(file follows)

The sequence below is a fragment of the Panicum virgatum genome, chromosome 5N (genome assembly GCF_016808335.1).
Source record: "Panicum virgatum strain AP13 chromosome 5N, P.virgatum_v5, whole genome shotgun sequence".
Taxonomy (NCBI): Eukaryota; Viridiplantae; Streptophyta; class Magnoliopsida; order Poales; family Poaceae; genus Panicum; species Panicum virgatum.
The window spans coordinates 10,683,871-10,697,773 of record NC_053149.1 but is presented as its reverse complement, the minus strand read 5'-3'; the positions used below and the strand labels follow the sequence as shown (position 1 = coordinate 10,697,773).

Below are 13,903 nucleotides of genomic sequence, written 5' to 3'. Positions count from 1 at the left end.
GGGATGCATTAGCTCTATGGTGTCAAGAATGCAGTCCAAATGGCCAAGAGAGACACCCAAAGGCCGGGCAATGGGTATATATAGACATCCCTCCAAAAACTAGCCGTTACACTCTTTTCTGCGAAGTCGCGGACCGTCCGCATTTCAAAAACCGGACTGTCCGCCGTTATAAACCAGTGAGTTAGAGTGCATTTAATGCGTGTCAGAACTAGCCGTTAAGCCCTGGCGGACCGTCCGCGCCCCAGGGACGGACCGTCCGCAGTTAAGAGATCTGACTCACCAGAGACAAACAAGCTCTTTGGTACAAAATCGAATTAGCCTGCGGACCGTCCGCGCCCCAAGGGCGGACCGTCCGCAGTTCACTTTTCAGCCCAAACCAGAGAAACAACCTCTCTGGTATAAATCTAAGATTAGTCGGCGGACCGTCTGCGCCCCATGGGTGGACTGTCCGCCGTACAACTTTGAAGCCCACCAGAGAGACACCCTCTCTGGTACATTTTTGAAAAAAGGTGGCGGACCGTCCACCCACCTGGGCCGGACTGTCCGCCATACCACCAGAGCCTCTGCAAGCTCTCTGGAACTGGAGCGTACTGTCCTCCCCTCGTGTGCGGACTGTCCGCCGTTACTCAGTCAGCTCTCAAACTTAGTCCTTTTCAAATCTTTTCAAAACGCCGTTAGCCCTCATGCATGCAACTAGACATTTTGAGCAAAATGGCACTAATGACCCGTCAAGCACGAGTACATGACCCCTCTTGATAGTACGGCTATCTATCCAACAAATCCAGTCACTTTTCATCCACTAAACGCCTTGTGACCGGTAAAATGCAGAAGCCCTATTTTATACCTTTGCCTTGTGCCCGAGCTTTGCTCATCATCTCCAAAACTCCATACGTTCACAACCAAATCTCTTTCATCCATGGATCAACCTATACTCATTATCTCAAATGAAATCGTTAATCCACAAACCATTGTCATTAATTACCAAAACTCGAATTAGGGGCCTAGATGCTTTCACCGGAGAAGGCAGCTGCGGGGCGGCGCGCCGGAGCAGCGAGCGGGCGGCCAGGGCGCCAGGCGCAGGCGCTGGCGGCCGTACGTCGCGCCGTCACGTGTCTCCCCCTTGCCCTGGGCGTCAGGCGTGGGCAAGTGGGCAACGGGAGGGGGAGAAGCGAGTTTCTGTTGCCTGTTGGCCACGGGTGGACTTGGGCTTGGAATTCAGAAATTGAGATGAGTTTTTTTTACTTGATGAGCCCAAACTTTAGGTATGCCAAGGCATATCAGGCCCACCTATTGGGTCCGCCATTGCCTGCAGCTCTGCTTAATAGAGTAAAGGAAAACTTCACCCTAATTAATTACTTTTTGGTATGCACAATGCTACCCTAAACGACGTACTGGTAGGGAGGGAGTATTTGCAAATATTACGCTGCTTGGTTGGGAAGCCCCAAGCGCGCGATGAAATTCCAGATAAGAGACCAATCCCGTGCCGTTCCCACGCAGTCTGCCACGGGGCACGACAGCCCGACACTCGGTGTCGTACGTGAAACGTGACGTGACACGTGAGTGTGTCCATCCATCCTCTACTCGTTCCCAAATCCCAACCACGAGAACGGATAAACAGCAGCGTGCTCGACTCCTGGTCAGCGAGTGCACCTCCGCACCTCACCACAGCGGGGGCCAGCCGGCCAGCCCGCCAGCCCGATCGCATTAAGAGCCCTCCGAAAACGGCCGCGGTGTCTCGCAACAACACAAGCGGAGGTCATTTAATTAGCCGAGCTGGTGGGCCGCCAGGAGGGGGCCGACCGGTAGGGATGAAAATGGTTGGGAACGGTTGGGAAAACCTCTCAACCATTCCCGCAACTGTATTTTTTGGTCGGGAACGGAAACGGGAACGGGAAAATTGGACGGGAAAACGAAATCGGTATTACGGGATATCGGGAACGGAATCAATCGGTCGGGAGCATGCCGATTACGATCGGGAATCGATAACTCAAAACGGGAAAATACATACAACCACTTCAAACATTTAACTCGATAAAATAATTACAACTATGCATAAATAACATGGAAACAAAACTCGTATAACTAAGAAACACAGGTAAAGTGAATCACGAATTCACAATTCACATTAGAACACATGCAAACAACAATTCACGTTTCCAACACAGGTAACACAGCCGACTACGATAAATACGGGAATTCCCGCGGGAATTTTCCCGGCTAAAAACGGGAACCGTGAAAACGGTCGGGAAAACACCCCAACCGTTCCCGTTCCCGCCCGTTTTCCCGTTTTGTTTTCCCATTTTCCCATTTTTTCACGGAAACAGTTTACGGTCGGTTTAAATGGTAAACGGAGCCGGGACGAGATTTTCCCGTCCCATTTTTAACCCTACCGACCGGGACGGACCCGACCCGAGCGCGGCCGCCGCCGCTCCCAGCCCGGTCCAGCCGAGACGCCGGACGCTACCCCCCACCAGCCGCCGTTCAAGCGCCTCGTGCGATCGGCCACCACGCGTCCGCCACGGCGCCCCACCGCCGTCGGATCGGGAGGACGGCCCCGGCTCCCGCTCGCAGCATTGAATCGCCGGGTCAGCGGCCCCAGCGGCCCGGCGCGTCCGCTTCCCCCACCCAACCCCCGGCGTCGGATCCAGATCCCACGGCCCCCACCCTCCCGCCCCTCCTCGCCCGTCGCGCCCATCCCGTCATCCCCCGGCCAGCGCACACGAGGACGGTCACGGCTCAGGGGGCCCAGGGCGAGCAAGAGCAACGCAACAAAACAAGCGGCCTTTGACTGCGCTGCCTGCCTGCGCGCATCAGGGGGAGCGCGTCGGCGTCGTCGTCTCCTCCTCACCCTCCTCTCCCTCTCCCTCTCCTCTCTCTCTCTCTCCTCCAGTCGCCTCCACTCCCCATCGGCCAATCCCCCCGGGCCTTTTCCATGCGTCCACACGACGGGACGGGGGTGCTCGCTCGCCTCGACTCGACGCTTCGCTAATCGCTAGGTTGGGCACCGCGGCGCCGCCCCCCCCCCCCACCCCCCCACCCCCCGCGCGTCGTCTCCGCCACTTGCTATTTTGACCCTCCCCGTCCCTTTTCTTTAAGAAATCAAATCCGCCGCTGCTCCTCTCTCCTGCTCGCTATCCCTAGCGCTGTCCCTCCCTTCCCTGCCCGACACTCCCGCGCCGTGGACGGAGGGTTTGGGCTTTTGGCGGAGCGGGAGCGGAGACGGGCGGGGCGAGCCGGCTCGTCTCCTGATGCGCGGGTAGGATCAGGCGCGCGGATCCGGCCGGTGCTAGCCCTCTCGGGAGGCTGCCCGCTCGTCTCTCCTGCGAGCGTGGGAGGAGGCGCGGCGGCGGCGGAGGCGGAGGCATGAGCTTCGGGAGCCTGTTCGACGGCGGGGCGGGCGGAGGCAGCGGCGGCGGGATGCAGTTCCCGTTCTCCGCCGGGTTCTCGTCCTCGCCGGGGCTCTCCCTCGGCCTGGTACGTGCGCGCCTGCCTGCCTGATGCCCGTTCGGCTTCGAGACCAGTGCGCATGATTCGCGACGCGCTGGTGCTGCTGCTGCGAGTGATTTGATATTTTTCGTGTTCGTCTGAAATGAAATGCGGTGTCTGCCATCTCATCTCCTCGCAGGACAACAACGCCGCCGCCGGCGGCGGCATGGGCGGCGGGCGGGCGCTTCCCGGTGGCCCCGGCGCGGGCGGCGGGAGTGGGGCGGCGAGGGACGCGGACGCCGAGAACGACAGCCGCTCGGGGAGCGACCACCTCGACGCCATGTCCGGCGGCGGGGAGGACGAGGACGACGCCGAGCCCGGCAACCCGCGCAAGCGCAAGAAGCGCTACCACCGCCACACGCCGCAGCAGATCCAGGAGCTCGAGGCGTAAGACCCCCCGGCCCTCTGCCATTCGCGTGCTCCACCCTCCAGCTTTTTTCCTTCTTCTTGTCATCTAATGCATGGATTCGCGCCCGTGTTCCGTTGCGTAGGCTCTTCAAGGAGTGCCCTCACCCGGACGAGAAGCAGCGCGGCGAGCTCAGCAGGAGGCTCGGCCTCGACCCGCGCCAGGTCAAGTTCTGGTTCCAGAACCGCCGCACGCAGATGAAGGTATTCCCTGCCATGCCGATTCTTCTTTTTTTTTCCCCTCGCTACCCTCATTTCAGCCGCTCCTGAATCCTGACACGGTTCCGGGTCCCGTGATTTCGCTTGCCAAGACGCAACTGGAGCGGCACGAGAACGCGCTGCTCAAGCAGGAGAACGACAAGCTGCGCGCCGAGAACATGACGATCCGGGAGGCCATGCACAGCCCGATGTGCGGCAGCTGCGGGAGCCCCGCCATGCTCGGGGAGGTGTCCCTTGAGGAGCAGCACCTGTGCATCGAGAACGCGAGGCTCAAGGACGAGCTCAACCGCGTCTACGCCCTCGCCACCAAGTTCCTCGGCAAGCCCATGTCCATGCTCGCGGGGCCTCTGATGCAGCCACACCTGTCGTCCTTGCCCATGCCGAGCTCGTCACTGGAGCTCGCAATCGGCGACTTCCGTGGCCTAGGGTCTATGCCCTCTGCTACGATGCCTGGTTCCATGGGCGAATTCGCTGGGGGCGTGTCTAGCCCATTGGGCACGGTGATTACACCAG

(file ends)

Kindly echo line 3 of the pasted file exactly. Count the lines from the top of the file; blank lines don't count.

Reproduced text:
Taxonomy (NCBI): Eukaryota; Viridiplantae; Streptophyta; class Magnoliopsida; order Poales; family Poaceae; genus Panicum; species Panicum virgatum.